When he cofounded his first sandwich shop in 1965, 17-year-old Fred DeLuca planned to use his profits to pay his way through medical school. But the combination of quality ingredients and friendly service at the shop—then called Pete's Subway—proved so popular that nine years later, he and his partner found themselves in charge of 16 locations across Connecticut, and Fred left behind his doctoring plans for a career in business.
Today, Subway restaurants number over 34,000 around the world—almost as many shops as there are sightings of Elvis buying cold cuts. At each location, staffers pile sliced ham, marinara-slathered meatballs, and other fillings into halved loaves of bread before customizing handhelds with tomatoes, shredded lettuce, and other healthy toppings plucked from chilled containers behind the counter. Salads free crisp veggies from bread's overprotective embrace, and crunchy baked chips or apple slices accompany entrees to tables. Subway's website also facilitates health-conscious eating by listing each item's nutrition information and fastest mile time online.
Despite their restaurant's moniker, the chefs at Johnny Rebs' Southern Roadhouse aren’t averse to local ingredients. In fact, all their produce comes from California growers. But rather than recreate Southern flavors, they prefer going straight to the source, relying on Virginian and North Carolinian farms to send country hams and Delta farms to send catfish. Said catfish simmers beneath mountains of slaw in po’ boys, one among Johnny Rebs’ many housemade Southern staples, which range from creole shrimp over cheddar grits to pulled pork slow-smoked up to 12 hours.
Though steeped in traditional Southern cooking, Johnny Rebs’ critically acclaimed culinary team puts its own twist on Southern and American staples alike. To wit: grilled cheese made with pimento and jalapeños, as well as deep-fried apple pie, which bubbles in a deep fryer stolen off a Georgia windowsill. Complemented with “suds” and “squashed grapes”—Johnny Rebs’ speak for beer and wine—feasts unfold amidst a rustic dining space made to resemble a cozy, wood-paneled home. Before the table fills up with smoked and fried meats, guests can snack from a bucket of peanuts. They're free, but any quarters diners donate in return go straight to charities such as the Granite Mountain Hotshots.
Shrimp is the signature dish at Seafood Bucket, where chefs season prawns to each customer's specifications and heap them onto plates by the pound. Cajun spices, Thai seasonings, and garlic butter are but three of the tastes that grace the shrimp, which can also be used to customize pounds of clams, mussels, and crawfish. Thailand's culinary traditions extend past seafood to inspire dishes such as panang chicken and red-curry chicken, and the tastes of Louisiana infuse fried catfish that arrives with the obligatory Cajun fries.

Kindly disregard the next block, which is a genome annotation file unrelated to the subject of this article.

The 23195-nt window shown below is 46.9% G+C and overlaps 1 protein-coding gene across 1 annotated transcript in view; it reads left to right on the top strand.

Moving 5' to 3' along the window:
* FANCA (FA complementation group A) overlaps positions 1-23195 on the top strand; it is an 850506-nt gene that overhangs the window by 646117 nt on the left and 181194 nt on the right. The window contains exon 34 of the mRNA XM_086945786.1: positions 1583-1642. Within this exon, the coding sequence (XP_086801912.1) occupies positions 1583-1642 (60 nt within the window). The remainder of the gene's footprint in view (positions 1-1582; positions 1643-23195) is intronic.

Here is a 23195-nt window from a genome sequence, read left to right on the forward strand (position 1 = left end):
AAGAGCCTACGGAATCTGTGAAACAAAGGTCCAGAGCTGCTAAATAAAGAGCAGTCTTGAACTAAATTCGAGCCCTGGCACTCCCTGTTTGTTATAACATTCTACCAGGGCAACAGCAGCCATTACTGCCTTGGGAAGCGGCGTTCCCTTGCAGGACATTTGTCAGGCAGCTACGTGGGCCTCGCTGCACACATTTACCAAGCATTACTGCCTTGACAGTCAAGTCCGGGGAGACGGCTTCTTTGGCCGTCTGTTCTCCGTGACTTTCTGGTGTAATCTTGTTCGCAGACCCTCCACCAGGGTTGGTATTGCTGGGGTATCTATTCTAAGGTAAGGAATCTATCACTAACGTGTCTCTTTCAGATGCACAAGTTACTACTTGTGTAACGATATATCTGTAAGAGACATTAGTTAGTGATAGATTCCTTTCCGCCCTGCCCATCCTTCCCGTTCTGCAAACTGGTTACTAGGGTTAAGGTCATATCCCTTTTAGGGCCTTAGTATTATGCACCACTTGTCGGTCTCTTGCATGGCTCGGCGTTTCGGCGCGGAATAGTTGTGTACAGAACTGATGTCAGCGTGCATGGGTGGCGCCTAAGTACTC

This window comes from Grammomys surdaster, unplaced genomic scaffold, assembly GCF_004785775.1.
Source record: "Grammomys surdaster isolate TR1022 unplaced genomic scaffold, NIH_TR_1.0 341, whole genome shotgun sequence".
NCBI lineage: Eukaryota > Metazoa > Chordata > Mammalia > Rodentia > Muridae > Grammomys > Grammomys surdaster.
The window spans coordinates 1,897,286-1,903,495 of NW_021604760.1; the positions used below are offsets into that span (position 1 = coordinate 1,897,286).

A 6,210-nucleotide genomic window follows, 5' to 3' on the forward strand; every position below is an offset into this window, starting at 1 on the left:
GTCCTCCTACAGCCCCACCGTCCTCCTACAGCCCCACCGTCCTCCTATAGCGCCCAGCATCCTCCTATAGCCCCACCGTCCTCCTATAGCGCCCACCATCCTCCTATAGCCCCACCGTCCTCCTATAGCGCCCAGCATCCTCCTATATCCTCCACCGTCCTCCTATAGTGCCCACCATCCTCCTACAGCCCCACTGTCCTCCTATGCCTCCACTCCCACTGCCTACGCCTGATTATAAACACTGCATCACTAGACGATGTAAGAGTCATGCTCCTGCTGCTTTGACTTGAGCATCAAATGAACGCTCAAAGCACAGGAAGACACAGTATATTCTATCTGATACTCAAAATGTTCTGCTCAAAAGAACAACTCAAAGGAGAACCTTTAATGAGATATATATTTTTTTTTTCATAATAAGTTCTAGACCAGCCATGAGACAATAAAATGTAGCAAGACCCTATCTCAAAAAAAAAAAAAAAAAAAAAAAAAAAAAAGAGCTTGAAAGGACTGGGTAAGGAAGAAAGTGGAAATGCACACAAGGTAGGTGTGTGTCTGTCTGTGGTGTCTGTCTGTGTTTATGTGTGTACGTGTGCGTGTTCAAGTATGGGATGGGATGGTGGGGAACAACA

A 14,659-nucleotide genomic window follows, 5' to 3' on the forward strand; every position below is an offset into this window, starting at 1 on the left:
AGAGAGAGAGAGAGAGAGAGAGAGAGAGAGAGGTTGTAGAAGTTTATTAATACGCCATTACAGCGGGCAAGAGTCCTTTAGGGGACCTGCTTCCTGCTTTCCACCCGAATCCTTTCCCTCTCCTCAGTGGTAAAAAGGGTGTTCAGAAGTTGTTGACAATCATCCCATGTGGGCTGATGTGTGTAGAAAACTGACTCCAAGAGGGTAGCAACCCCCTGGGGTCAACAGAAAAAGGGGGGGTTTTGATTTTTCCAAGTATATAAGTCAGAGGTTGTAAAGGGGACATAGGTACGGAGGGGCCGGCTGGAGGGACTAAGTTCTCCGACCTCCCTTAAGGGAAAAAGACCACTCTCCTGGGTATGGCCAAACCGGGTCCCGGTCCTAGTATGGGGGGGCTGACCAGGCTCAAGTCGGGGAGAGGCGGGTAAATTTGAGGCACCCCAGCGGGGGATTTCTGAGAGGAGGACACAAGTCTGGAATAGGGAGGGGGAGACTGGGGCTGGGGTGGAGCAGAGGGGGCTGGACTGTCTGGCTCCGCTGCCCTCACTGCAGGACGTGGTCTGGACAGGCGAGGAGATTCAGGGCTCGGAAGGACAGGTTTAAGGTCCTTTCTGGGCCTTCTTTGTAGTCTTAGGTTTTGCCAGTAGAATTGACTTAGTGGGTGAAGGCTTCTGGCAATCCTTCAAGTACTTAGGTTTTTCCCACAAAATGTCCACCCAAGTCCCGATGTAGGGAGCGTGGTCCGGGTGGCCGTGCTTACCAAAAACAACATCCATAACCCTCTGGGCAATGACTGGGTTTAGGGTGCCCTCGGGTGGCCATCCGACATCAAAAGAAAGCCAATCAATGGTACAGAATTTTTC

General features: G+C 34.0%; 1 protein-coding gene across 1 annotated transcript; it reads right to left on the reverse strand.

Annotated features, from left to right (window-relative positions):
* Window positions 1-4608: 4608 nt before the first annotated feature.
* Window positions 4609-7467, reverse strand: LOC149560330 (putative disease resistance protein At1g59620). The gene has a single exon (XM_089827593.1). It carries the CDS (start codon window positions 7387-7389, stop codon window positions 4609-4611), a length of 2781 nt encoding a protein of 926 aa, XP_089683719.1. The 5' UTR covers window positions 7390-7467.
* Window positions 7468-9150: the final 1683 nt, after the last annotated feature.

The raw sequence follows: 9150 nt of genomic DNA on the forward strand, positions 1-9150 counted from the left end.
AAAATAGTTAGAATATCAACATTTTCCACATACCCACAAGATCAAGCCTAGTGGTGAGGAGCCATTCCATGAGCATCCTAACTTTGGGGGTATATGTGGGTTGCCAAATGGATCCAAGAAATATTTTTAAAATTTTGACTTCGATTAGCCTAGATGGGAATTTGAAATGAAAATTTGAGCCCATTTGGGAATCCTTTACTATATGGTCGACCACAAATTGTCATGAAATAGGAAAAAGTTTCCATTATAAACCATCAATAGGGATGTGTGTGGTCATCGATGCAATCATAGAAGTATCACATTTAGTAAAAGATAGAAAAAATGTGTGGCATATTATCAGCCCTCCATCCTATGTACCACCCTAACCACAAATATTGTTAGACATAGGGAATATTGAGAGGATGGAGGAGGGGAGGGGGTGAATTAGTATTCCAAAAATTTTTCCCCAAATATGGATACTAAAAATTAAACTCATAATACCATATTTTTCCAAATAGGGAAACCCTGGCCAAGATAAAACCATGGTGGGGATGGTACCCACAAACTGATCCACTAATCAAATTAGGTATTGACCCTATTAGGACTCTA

Chennai Tiffins' namesake city, Chennai, is nicknamed The Gateway to South India. And while Chennai Tiffins may be situated in Cerritos, it's a gateway to South India, too?at least in the culinary sense. The vegetarian eatery's team specializes in dosas, ultra-thin Southern Indian crepes made from fermented rice batter, then filled with spiced potatoes and other savory delicacies. Chutneys and sambar, a South Indian?style vegetable soup, round out the meals, and they're found at a self-serve bar, a convenience only surpassed by self-cooking naan.
Bland, blue-box noodles and powdered sauce have no place at Elbows Mac n' Cheese, where the menu combines the classic American dish with gourmet influences from around the world. Its 16 macaroni dishes all melt with gobs of gooey cheese, just like the original, but in daring combinations. Swiss mac simmers with creamy alpine cheeses and crisp applewood-smoked bacon. Truffle mac combines mushrooms, garlic, and white-truffle oil in a creamy blend of goat and havarti cheeses.
In addition to whipping up variations on their signature dish, the cooks batter green-bean fries and twist their own pretzels to dip in four-cheese fondue. Cheese reprises its menu-starring role in Elbows? savory sandwiches, such as the indian-spiced masala melt with cheddar, as well as a chocolate grilled cheese that uses sweet croissant bread to bookend layers of white cheddar, semisweet chocolate, strawberries, and sliced almonds.
The creative cooking at Elbows Mac n' Cheese has paid off: CBS Los Angeles named it one of the best spots for mac 'n' cheese in Orange County in 2012, and David Tutera chose Elbow to cater on an episode of My Fair Wedding.
In Chef Najwa's kitchen, three vertical spits turn constantly—one holding a juicy gyros blend of lamb and beef, and the other two spinning with chicken and beef shawarma. Once carved, the meats are layered over rice, wrapped in pitas, and paired with a huge array of starters and sides—everything from standbys such as hummus and baba ghanouj to rarer pan-Mediterranean finds such as beef-and-cracked-wheat kibbeh, several varieties of potatoes fried in zero-trans-fat oil, and the Mediterranean pizza known as manaeesh.
Though the intoxicating aromas wafting from the spits tempt customers as they walk through the door, Mezza Mediterranean Grill’s menu ranges beyond the rotisserie. Chef Najwa and her team use lean, heart-healthy ingredients to create minty, refreshing salads, seafood platters, and kebabs of ground beef, filet mignon, and chicken that get their flavor from long baths in marinade. In the dining room, crimson drapes with heavy tassels hang over Middle Eastern artwork and a marble bar where wine glasses wait to hold an ideal pairing for salmon or a few drops of shawarma juice saved for dessert.